It's Lent: Repent: Why????


01 Mar
01Mar

Sometimes, those of us rasied in western catholicism and its descendant protestant or evangelical churches can get the idea that we seek forgiveness of sin because otherwise we are in legal trouble with the Big G.  According to this way of thinking, we need to acknowledge our miserable failures and our petty failures which happen to everyone, humiliate ourselves and beg for mercy because otherwise we will go to hell in a handbasket.  While there's a lot of truth to this, the eastern, orthoodox perspective is more that sin (offenses against God's law or reality) are something we can't avoid by our own strength but really, really toxic to how our body and soul work.  In other words, sin makes us spiritually sick.  It injures our ability to live in God's power and character;  it reduces us to depending on our own strength (which isn't enough) and catches us like mice on a sticky trap in compulsive, addictive, destructive behavior and completely separates us from life-giving relationship with God.  Unforgiven sin makes it impossible to benefit from everything Christ did for us.

What did Christ do for us, anyway? He forgave our sins and gave us eternal life--a participation in His own Holy Spirit--divine energies. This life lasts forever--heaven--except when we return to sin--and find ourselves caught in compulsion, cut off from the supernatural life of the Holy Spirit, all God's gifts and marvelous ways of acting in our soul. The Joy of His Presence. The power of prayer. Gone! We're just left with our smart attitude and sense of right and wrong--but no power to actually accomplish much.

And so we seek the incredible gift of the forgiveness of sins! Just as having a refrigerator full of food does no good if we don't pick up a fork and bring the food to our mouth, Christ's willingness to forgive us does no good unless we confess, repent (decide to try not to do it), and ask for forgiveness. But, God, being God, is so gracious. He doesn't just give us, with forgiveness of sins, what we lost, He rewards our seeking Him. He fills us more richly with His Holy Spirit.

As we grow in the spiritual life, we learn that even very little sins have tremendous power over us. Refusal to forgive hurts us and allows demons to tempt us with rejecting others and cause us problems. Judging others and having an attitude of superiority is a barrier to God answering our prayers. Something that small can cut our lives, families, work, ministry off from God's power. Do you remember how the saints always seem to be the ones working miracles? It's because of their purity--the amount of God's forgiveness they have received! They trust God with their lives. They are ready to give up every thing--no matter how slight --that keeps them from God. And God gives them something more for every little sin they turn from. His Word is true! He always has more for us!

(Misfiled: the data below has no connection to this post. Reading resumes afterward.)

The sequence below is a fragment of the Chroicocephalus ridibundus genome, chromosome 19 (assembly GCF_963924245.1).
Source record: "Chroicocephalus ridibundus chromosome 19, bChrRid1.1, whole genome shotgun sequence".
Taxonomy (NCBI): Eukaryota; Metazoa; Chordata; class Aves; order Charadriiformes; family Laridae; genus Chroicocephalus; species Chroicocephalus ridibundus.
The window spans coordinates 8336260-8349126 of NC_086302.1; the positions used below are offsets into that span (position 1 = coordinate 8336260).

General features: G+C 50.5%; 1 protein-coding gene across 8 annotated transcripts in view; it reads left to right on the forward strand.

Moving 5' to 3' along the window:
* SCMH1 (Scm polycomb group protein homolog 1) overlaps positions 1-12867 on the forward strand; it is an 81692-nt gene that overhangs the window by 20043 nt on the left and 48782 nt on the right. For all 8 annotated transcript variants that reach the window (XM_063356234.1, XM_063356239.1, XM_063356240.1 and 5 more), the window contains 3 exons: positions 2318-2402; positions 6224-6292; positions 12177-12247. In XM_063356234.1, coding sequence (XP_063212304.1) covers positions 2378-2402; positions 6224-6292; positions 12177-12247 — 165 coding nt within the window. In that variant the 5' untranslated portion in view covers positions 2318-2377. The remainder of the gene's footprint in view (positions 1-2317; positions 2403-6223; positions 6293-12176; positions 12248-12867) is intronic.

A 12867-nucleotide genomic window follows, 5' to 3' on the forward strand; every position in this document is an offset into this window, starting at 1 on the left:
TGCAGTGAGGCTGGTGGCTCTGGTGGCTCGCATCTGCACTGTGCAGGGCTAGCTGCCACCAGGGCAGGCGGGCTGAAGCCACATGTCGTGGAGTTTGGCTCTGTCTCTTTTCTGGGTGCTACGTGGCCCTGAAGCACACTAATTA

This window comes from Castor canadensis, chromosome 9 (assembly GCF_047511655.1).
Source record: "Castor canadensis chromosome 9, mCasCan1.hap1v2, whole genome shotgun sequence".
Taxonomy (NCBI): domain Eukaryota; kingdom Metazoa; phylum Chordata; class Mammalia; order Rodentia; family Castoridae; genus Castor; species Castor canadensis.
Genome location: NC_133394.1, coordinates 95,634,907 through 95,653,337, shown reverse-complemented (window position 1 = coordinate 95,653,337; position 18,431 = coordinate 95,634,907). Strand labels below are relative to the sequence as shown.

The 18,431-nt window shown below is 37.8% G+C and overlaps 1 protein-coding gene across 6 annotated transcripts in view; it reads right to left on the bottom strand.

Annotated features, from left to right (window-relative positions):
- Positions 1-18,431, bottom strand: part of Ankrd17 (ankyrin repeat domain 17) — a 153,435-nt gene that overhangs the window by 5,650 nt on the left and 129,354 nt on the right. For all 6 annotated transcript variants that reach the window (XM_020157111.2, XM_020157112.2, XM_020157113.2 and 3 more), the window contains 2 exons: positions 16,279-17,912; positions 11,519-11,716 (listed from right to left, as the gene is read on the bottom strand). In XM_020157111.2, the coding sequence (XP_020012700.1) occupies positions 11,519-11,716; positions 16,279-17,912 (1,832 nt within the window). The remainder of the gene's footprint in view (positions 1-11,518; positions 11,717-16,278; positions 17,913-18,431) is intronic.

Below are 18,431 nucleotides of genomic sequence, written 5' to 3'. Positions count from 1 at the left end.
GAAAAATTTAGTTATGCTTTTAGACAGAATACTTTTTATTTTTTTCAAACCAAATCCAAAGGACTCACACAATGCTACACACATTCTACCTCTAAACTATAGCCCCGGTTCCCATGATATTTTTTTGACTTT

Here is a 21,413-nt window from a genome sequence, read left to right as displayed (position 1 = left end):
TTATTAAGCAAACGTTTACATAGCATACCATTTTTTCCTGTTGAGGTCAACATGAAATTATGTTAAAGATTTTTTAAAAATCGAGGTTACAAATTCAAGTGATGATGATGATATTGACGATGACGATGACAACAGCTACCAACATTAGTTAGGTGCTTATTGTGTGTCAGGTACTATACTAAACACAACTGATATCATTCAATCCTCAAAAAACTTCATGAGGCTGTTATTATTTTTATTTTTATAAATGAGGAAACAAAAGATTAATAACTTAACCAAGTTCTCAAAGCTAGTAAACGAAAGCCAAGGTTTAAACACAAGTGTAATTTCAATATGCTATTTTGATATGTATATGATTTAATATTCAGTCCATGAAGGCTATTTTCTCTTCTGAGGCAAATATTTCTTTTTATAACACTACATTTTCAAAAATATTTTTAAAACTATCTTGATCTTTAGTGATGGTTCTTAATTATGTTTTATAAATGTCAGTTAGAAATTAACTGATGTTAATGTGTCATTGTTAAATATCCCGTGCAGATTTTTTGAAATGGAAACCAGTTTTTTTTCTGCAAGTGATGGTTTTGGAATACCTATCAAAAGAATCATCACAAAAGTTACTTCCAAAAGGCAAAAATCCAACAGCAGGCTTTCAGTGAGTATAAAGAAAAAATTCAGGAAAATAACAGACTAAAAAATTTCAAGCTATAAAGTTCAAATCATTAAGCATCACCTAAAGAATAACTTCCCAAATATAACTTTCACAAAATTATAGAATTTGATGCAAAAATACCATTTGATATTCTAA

So mother church invites us, in Lent, to examine our consciences by the Light of God's commandments (a good examination of conscience available anywhere) and to allow the Holy Spirit to examine our conscience. How do we get that? We ask in prayer that God show us any sin in our lives! And He answers that prayer!

And then we are invited to receive God's mercy and rich outpouring of graces!  We can confess our sins in prayer, of course, and God will forgive us.  That is a doctrine of every Christian church--including the Roman Catholic Church.  But what the Bible tells us--if we are really willing to obey God in all things--is that we are to confess our sins "to one another", to the presbyter, which in English is priest.  Why does the Scripture say this?  The passage goes on, "Confess your sins to one another so that you may be healed."  Be healed of what you ask?  Perhaps shame, perhaps weakness, perhaps disconnect from God and the community?  Perhaps wounds of sin that leave us with less than a sense of wellbeing and joy or even psychological illness?  Or physical illness!  Some poeple have been healed in the Confessional.  I remember listening to two seminars on healing the wound of abortion trauma;  one was taught by a protestant and the other by a Catholic.  But both women agreed:  the wound of abortion--a really deep wound psychologically harming wound like that--never heals without confession before another person!    But whether we go that extra step of auricular Confession--with all its amazing graces, or we just ask the Lord's forgiveness in our closet, the important thing is that we take a step closer to God--a step of reaching out and receiving what He has for us.

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